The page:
Hi there, in our Project Backlog, I have several "sprints" - our active sprint and several sprints that I use for organizing the stories, e.g. one sprint "up for grooming".
Is it possible to have a story, that is in the "To Do" column in the currently active sprint for more than a given period of time, let's say two weeks, to be automatically moved back to the "up for grooming" sprint?
How and where could I set this up?
Fallback would be some kind of flag or label that could be set.
Hi @Florian Eßer,
That is a very creative approach. But it feels like you are breaking more or less all the basic rules of scrum here (sorry!).
When you start a sprint, it is because you want to give your team a focused set of stories / tasks / bugs to work on for a limited period of time - in the books usually 2 weeks (but you are free of course to choose any other length).
This is the commitment of your team for the period to come. So if you say you want to automatically remove items that remain in there for too long, you are saying that potentially your sprint duration is potentially too long, or that you tend to overcommit. And then it seems to make more sense to look into adjusting the length of your sprints or the number of tasks you schedule into them.
Normally, when you complete your sprint, Jira will automatically ask you what you want to do with the incomplete issues in your sprint. So at that moment, you can perfectly decide if they should go back into the backlog (for grooming again) or into another sprint.
Obviously, I can't tell from your question if you aren't using sprints to tackle another way of organising your work. I've seen plenty of organisations use sprints for MVP's, for example. But for that case, Jira actually has fix versions (releases) in place.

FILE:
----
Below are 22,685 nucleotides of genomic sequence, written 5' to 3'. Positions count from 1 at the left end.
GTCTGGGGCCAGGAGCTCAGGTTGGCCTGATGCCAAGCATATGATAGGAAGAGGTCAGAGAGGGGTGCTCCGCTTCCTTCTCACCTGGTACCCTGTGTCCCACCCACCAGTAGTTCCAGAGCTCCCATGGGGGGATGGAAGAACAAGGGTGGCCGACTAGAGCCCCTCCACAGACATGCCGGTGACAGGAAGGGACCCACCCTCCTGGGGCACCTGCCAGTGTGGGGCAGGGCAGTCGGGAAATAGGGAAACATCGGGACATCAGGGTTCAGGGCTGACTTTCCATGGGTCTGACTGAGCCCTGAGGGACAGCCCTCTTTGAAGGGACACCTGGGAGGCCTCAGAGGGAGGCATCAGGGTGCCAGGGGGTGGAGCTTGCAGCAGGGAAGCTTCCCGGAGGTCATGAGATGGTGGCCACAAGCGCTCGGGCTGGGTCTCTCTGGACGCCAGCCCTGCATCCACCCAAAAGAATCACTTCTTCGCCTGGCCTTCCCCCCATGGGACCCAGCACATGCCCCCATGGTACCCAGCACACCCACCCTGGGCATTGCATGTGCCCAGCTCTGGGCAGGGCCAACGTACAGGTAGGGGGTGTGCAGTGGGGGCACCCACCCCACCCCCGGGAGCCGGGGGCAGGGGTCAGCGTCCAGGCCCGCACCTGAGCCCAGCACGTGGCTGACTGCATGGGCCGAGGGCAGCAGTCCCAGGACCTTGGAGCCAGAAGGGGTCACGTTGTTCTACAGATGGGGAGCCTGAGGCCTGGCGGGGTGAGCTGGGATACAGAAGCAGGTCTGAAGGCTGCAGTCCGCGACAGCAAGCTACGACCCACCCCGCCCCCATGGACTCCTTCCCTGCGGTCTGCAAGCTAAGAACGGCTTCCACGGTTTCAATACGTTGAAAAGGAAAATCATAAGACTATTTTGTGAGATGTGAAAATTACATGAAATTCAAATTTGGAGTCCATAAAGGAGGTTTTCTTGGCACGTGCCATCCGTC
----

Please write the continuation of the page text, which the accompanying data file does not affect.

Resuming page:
Hey Walter, thanks a lot for your reply.
I am very well aware of the fact, that we do not use scrum (and - in my opinion for very good reasons). We use kind of a scrumban approach since we have varying amounts of dev capacity available.
Anyways, Jira is not only for scrum, so maybe there is a way to automate the issue :).
Absolutely, Florian. I totally agree on that. Having said that you may be better of using a Kanban board with a kanban backlog rather than a scrum board, with releases to manage the organisational part of the backlog.
Using sprints just adds the complexity that you need to explicitly start them at a given point in time. That still feels like the right moment to reflect on available capacity for the period to come and commit to an amount of work that aligns with that capacity and repeat the process. Even with flexible sprint length and no focus whatsoever on velocity and other ceremonies / practices you don't use.
If your process does not have this commitment moment at all, then using sprints at all may simply be not the right way to go about.
I don't want to keep you just hanging there with the feeling I'm not answering your question. I just think it's important to be solving the right problem.
So - if you do want to automate things here - in whatever way - it will be crucial to compare the sprint start date of your issues to the current date.
This question has quite a few useful pointers as how to reference the sprint start date.
Catch up with Atlassian Product Managers in our 2020 Demo Den round-up! From Advanced Roadmaps to Code in Jira to Next-Gen Workflows, check out the videos below to help up-level your work in the new ...
Connect with like-minded Atlassian users at free events near you!Find an event
Connect with like-minded Atlassian users at free events near you!
Unfortunately there are no Community Events near you at the moment.Host an event
You're one step closer to meeting fellow Atlassian users at your local event. Learn more about Community Events